Reverse engineering is a precise form of product teardown that can be the basis for many intellectual property cases. The process can be applied to products, systems or components from mechanical assemblies to biological, chemical and organic matter. In IP, the legality of the reverse engineering process is a frequently debated subject. Non-disclosure agreements, end user license agreements, and anticircumvention can act as legal barriers to reverse engineering. Some laws like the Digital Millennium Copyright Act plays a vital role in legally allowing software reverse engineering to occur.
Does Reverse Engineering Comply with the Law?
Reverse engineering has traditionally been a legal method of acquiring trade secrets under certain conditions. The product must be acquired through “fair and honest means.” Trade secrets cannot be protected through these basic purchasing means. An example of this is buying a product on the open market. The Restatement of Unfair Competition states that “The owner of a trade secret does not have an exclusive right to possession or use of the secret information. Protection is available only against a wrongful acquisition, use, or disclosure of the trade secret.” What defines a wrongful acquisition, use, or disclosure? This occurs when an agreement is breached, (can be implicit or explicit) or when a trade secret is obtained through “improper means.” Trespassing and deceit are examples of improper means.
Digital Millennium Copyright Act
This act was established in 1998 with the purpose of removing Digital Rights Management copyright infringement. An exception exists in the Digital Millennium Copyright Act, which allows reverse engineering to occur for the purpose of creating or improving software inter-operability. Here are the four exceptions in the DMCA, which allow for reverse engineering in specific circumstances:
- “Notwithstanding the provisions of subsection (a)(1)(A), a person who has lawfully obtained the right to use a copy of a computer program may circumvent a technological measure that effectively controls access to a particular portion of that program for the sole purpose of identifying and analyzing those elements of the program that are necessary to achieve interoperability of an independently created computer program with other programs, and that have not previously been readily available to the person engaging in the circumvention, to the extent any such acts of identification and analysis do not constitute infringement under this title.
- Notwithstanding the provisions of subsections (a)(2) and (b), a person may develop and employ technological means to circumvent a technological measure, or to circumvent protection afforded by a technological measure, in order to enable the identification and analysis under paragraph (1), or for the purpose of enabling interoperability of an independently created computer program with other programs, if such means are necessary to achieve such interoperability, to the extent that doing so does not constitute infringement under this title.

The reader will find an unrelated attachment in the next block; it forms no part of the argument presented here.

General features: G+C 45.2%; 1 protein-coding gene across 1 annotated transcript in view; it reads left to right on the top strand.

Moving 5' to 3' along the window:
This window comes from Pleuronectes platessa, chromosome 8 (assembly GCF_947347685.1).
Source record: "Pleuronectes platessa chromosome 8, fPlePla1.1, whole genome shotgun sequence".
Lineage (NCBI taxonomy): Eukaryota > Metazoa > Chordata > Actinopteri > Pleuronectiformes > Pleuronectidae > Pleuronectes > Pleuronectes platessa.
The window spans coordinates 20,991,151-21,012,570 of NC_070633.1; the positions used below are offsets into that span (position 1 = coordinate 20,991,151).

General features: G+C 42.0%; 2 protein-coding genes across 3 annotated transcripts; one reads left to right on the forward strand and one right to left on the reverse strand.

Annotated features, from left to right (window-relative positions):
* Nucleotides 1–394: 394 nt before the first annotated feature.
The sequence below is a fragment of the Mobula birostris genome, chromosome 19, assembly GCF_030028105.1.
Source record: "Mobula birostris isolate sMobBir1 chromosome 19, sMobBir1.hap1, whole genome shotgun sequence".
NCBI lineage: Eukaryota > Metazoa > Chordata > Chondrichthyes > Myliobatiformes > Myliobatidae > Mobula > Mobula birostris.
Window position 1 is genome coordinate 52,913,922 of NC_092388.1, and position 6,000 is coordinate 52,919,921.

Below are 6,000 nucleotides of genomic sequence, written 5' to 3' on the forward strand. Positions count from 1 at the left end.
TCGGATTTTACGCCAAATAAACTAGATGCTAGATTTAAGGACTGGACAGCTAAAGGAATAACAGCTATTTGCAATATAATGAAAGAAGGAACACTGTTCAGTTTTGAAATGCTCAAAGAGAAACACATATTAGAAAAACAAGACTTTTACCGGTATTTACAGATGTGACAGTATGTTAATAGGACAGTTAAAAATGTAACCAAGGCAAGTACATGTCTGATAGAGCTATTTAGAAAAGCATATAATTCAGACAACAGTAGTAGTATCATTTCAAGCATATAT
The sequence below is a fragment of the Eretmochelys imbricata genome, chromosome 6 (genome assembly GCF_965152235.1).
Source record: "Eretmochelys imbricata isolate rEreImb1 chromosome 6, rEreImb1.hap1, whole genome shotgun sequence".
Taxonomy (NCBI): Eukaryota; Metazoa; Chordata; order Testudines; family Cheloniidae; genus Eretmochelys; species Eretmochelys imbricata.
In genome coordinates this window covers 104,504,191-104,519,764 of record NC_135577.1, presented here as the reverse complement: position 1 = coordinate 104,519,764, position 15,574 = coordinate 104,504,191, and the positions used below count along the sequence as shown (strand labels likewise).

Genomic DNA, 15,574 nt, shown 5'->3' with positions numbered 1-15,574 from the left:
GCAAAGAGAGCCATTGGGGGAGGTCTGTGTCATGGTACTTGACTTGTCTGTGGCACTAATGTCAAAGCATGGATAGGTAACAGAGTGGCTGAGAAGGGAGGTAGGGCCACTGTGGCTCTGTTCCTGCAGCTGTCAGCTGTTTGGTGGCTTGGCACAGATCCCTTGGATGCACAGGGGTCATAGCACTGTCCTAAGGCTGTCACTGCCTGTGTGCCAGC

- The information acquired through the acts permitted under paragraph (1), and the means permitted under paragraph (2), may be made available to others if the person referred to in paragraph (1) or (2), as the case may be, provides such information or means solely for the purpose of enabling interoperability of an independently created computer program with other programs, and to the extent that doing so does not constitute infringement under this title or violate applicable law other than this section.
- For purposes of this subsection, the term ‘interoperability’ means the ability of computer programs to exchange information, and of such programs mutually to use the information which has been exchanged.”
If a company informs you about un-patented trade secrets under an NDA, then you can not reveal that information to the public. If disclosed, this would qualify as patent infringement. What if the company patents the trade secret? Once this occurs it is no longer a secret, therefore, reverse engineering is unnecessary due to patent disclosure.
End User License Agreements
In proprietary software, an end user license agreement is a legally binding contract between a software manufacturer (licensor) and a user. (purchaser) It effectively establishes the user’s right to use the software. Reverse engineering a software product with an end user license agreement is strictly prohibited. These agreements can cancel out the effects of the Digital Millennium Copyright Act exception; achieving interoperation with an end user licensed software can be difficult.
What if a company uses anticircumvention devices to protect against reverse engineering? Section 1201 of the DMCA states that a technologically protected trade secret circumvention for the purpose of reverse engineering is strictly prohibited. Companies that have secrets they intend to keep confidential will employ layers upon layers of coding protection to hinder reverse engineers. Read more about DMCA Section 1201 of Title 17 here:
GHB Intellect Specializes in Reverse Engineering Issues
Are you confused about a legal reverse engineering conflict? Leave the hard work to intellectual property experts so that you can prioritize and focus on other areas that you specialize in. Contact our full-service intellectual property consulting office to take you through the necessary steps regarding reverse engineering legality.